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Old 16th January 2010, 12:14 PM   #21
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Thanks for your suggestions. Let's for a second leave aside the possibility that the 4.7K resistor was only included to confuse the Russians; somehow I do not believe a rouge resistor in an audio design would have dealt a major blow to the might of the Soviet military forces...

It is also clear that the resistor has negligible effect on the steady state AC and DC conditions. Simulation shows that its effect on the open loop gain is less than 1%. So we are left with the possibility that it has some secondary (RF suppression) or transient protection function.

I tend to favour the argument that it is for transient protection but I still can't see why it's needed. Let's suppose the resistor it's not there (i.e. shorted out). OK, at the moment of power-up, the 47uF cap is short circuit, so the FET source will be connected to ground through a 47 Ohm resistor. Now the Idss (saturation drain current) of the BF245A is specified as 6.5 mA maximum, which for a very-very short time may occur (although it would immediately cause the source to go positive due to the voltage drop on the 47 Ohm resistor in the source, so I would expect even this 6.5 mA only to last a few nsec) but then - so what? The 6.5 mA current is far too small to cause any damage to the BC212 base-emitter junction and the FET can also handle 50 mA maximum drain current. Even at 6.5 mA and the maximum 24V supply voltage the FET dissipation is only about 150 mW - again, no problem, it can handle 360 mW continuously (and, as before, these are absolute maximum worst case transient figures). So, unless I have overlooked something, even under worst-case transient conditions all devices are operated well within limits that they are specified to handle continuously!

When it comes to the other possibility, RF suppression, again, somehow it doesn't make sense. In my experience, the BF245 series is really not very prone to this anyway and even then it's usually fixed by the usual gate-stopper resistor.

Finally, this is definitely not just a design on paper, the book shows some measurement results for quiescent current, distortion, etc, so clearly the circuit was built and tested.

Arhh, it's so frustrating because the design is so simple... Could somebody please locate the original design engineer and interrogate him...?
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Old 16th January 2010, 05:25 PM   #22
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The drain impedance may not be low enough for an added 4.7k to cause a dramatic shift in response above the audio band, but it is cheaper than adding a capacitor from collector to base on T2. Barely enough would have been excellent in such a circuit that may have actually wound up in someone's hybrid tube-semiconductor TV audio output at the time.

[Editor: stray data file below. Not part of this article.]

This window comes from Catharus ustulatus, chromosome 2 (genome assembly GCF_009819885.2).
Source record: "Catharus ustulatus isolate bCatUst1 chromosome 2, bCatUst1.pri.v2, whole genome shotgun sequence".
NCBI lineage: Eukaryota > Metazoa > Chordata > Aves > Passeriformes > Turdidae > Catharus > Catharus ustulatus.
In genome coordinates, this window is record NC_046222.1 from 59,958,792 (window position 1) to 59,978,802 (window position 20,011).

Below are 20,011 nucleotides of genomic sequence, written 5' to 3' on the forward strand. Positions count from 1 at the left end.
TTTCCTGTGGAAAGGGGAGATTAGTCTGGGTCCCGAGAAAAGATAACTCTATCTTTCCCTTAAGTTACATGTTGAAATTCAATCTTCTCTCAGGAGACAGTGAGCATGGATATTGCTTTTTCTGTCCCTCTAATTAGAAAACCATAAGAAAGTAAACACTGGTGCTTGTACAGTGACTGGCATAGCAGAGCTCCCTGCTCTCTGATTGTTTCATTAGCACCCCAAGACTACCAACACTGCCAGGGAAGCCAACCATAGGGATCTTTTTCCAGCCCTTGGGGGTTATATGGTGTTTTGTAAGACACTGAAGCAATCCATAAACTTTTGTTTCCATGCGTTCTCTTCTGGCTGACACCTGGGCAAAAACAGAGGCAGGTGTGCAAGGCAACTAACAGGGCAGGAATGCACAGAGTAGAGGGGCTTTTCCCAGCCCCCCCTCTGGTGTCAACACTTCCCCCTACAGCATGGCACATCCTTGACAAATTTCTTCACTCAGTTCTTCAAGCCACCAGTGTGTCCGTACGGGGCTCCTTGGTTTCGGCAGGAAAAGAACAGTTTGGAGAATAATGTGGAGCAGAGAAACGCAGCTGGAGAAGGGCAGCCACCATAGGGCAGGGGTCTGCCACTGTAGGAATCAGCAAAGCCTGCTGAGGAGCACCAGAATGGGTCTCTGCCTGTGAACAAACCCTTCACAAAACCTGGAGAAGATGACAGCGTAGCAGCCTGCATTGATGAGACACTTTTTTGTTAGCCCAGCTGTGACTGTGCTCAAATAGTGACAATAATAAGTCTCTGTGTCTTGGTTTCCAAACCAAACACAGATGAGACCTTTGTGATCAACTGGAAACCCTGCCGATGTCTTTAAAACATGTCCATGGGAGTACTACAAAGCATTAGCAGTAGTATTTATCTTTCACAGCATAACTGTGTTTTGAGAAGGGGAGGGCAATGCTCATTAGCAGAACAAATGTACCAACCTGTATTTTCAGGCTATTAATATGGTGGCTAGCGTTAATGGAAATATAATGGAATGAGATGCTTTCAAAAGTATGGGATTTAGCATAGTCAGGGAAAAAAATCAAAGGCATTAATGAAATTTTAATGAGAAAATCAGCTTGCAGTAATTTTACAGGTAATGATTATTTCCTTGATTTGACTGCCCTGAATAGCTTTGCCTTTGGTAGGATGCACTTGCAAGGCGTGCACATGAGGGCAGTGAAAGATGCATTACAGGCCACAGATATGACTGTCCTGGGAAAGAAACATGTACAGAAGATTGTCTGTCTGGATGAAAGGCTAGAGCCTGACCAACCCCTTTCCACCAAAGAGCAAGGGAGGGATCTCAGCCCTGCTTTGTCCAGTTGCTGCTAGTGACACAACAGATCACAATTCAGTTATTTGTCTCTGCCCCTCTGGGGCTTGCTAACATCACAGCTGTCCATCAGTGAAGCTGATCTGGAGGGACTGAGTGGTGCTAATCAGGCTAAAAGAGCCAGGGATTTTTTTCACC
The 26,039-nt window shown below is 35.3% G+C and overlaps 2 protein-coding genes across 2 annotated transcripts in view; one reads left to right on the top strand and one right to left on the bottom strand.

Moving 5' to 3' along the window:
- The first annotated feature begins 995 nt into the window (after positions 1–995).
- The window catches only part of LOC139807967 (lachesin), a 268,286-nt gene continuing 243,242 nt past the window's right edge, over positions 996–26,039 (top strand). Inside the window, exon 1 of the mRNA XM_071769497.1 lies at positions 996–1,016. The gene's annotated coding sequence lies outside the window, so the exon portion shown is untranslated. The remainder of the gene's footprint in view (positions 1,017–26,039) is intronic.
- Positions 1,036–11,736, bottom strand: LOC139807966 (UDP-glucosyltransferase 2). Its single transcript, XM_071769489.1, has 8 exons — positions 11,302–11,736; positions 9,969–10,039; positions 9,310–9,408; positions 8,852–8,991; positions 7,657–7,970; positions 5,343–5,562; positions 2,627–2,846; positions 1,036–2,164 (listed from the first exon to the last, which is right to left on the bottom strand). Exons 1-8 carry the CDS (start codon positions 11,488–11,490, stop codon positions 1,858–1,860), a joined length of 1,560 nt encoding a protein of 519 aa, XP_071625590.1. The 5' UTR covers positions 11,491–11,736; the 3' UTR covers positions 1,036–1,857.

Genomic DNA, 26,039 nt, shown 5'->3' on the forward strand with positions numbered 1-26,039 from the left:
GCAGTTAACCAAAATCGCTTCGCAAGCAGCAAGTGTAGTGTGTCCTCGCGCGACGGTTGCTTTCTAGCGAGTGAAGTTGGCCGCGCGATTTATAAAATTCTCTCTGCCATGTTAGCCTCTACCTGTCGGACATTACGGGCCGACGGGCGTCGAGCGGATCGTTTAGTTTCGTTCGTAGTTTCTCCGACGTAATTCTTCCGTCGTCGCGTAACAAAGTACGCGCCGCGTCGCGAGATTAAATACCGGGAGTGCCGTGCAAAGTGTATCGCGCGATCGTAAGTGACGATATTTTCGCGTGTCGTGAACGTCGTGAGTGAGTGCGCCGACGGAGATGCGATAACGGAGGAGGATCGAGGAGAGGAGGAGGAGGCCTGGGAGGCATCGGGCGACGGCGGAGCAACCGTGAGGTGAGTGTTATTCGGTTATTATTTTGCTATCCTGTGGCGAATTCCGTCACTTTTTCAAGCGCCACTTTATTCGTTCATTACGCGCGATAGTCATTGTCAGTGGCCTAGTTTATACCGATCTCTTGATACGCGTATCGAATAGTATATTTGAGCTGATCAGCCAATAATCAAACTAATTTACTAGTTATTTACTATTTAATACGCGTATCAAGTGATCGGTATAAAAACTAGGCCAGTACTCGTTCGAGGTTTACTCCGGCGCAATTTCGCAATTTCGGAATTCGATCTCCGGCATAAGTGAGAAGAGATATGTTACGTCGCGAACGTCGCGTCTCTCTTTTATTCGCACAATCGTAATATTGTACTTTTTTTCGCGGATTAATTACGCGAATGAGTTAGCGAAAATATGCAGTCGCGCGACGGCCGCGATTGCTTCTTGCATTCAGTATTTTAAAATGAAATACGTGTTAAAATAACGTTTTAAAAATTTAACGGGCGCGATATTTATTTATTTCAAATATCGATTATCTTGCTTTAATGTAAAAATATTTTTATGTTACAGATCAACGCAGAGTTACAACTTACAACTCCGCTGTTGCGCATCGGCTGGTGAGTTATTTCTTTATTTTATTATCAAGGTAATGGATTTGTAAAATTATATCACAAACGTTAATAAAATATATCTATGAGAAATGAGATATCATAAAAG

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Old 16th January 2010, 06:33 PM   #23
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Quote:
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I don't see how. R1 is paralleled by the low Rbe of T2. It looks to me like it's just there to set DC conditions of T2, which is a current source. R2 looks like it limits the base current of T2.
Really depends on the base resistance of T2 , but R1/R2 does form a voltage divider between the drain of the fet T1 and the supply rail. Depending on that transistor the attenuation between the drain of T1 and base of that T2 might be a lot more than 6dB.

T2 is the second stage of the VAS, it's not a current source at all, and notice how its collector load is boot-strapped to the load side of the output. (That 120 resistor effectively takes the place of a current source.)

I designed amplifiers like this as a kid, using a bi-polar in the input stage, they actually work and sound much better than you would expect. Early HH Scott transistor amps and receivers also used a very similar topology and you guessed it - sounded better than you would expect, and a lot better than what subsequently followed in the consumer sphere.

I've reposted the schematic in the interest of clarity. And I will probably simulate this circuit in LTSpice soon.
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Old 16th January 2010, 06:58 PM   #24
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I dunno, it looks to me like a CCS of I = 0.7/4k7, which then causes the voltage across the two diodes to be constant (the Vas). The bootstrapping, as far as T2 is concerned, doesn't really change the current (except for Early effect). Base resistance is low because T2 isn't degenerated. What am I missing?
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Old 16th January 2010, 07:04 PM   #25
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Really depends on the base resistance of T2 , but R1/R2 does form a voltage divider between the drain of the fet T1 and the supply rail. Depending on that transistor the attenuation between the drain of T1 and base of that T2 might be a lot more than 6dB.